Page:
The annual exam board is perhaps the most bizarre spectacle in the academic calendar. Each department has a board dedicated to its own discipline composed of all the markers – these are the ones in the room with bags under their bleary eyes – who have scrutinized the student work that is listed in fat piles of listed marks and tables. Thirty staff sit around a table like intelligent mannequins listening – or simulating attention – to the student numbers and grades being read out while they follow silently the lists of candidates’ results.
It can sometimes seem endless, made worse by the board’s secret languages of abbreviations and codes: ‘The student has two and a half units at level two and the failure of SOZ0245 is condoned so that can proceed as a Z1.’ Only the exams officer and the chair fully understand what the hell it all means.
Then there are the perennial grumbles of external examiners whose volume of work increases year on year while the turnaround time for reading the volumes of scripts shrinks. There is always an inscrutable college administrator, a veteran of innumerable exam boards, who has an eye for an overlooked technicality or who can be called upon to predict the judgement of the university’s higher authorities.
They are usually tranquil occasions in contrast to the frantic rush to get the marks in and assemble the packages of assessments to send to the external examiners. But exam boards can have moments of drama.
A friend told me of one board where the exams officer – a ‘high profile’ academic who considered ‘administration’ a waste of his intellect – had not done the significant amount of work required to prepare for the board. Chaos and uproar ensued, the external examiner resigned on the spot and tempers flared producing a kind of academic civic unrest. This is exceptionally rare.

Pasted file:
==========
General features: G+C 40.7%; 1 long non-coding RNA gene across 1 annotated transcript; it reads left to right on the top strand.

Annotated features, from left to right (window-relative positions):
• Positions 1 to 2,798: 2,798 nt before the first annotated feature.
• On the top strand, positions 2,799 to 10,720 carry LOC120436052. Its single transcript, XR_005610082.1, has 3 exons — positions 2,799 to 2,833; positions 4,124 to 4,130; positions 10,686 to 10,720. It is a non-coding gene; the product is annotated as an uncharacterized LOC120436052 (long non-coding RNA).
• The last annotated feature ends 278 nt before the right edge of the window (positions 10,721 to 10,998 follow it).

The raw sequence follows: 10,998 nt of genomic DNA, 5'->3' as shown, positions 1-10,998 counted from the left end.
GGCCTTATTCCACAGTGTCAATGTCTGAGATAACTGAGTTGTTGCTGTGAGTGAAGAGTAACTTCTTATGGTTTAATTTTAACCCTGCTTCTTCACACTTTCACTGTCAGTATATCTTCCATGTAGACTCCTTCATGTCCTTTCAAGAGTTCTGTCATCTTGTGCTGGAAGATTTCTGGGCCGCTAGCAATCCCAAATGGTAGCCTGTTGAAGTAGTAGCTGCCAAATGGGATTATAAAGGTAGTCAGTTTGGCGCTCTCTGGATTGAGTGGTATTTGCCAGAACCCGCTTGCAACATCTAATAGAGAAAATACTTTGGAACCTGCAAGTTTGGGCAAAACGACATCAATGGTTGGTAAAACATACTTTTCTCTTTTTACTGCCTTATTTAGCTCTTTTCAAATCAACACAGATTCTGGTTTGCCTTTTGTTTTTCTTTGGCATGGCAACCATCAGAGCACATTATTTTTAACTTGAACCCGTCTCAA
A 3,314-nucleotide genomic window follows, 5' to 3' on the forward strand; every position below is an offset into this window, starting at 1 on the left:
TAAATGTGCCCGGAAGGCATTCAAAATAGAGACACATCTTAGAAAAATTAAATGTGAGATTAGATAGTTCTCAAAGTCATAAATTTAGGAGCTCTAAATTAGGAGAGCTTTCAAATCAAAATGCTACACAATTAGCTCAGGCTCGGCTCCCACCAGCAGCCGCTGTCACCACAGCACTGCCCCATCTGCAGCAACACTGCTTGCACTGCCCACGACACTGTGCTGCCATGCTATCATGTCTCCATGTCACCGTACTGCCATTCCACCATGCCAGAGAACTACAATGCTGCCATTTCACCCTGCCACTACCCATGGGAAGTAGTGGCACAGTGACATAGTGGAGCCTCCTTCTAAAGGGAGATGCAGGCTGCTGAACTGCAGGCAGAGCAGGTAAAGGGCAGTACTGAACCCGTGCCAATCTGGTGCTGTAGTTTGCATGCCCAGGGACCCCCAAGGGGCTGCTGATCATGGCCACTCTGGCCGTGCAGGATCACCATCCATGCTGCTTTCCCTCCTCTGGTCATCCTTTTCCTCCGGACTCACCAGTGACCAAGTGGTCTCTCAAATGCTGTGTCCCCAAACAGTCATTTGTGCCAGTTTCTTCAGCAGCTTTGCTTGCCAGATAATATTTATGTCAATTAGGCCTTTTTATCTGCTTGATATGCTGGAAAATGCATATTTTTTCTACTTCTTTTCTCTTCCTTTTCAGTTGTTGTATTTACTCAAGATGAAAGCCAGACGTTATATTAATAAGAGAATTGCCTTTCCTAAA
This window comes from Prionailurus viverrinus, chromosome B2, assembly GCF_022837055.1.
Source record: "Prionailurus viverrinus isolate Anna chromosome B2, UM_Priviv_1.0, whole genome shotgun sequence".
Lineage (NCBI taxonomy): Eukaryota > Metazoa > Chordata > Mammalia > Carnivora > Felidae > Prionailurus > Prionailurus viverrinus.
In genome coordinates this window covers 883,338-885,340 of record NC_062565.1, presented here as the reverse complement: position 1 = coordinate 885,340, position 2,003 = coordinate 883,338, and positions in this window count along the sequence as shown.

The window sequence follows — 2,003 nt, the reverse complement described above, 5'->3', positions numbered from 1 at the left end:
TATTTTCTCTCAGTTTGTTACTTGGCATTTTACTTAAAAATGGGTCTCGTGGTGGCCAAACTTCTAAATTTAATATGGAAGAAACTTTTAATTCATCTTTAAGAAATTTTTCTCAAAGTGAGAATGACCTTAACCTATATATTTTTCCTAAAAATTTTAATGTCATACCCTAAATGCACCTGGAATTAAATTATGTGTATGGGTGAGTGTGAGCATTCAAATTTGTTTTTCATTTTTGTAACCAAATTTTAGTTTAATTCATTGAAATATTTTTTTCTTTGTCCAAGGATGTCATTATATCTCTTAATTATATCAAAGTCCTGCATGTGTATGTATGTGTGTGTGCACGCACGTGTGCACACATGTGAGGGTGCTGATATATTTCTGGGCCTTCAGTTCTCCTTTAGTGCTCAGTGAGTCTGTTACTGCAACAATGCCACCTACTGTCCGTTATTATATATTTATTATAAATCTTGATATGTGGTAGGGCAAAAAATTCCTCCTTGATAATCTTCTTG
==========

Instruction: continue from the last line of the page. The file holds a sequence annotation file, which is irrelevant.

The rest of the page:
Usually, though, it is students who are on the boundaries between degree classifications that raise the emotional temperature of the board, especially when a student is denied a first class degree by the tiniest of margins. Despite the public concern about ‘grade inflation’ and falling university standards, the best students have long been denied the grades they deserve. I remember once sitting on a board as an external examiner when an academic – who was retiring – said of a student dissertation that it was ‘the best piece of work [he’d] read’ in his more than forty years as a university teacher. He gave the dissertation 72. That is 28 points off the possible maximum!
Historically even the best teachers have not used the top quarter of the marking spectrum. Examiners’ inhibitions and the hugging of grade borders create marginal cases where the best students suffer. By the time of the exam board, with its strict rules, it is too late and there is often little room for manoeuvre. You can’t put right in June or July at the board that which could have been easily rectified with a flick of the marker’s pencil.
To my mind markers should use the full range and avoid hedging their bets. Perhaps, there is something here about boundary maintenance in the reluctance to award high marks. A 72 keeps the brightest students in their place – as pupils not peers.
In 2009 figures were released showing that between the years 1996/97 and 2007/08 the proportion of first class degrees awarded had almost doubled, with 13.3% of all graduates receiving a First. Despite the protests of grade devaluation this is a sign of progress. I am sure that despite the trend there were many hidden cases where the inhibitions of markers meant that degree finalists missed the highest achievement by the smallest of margins.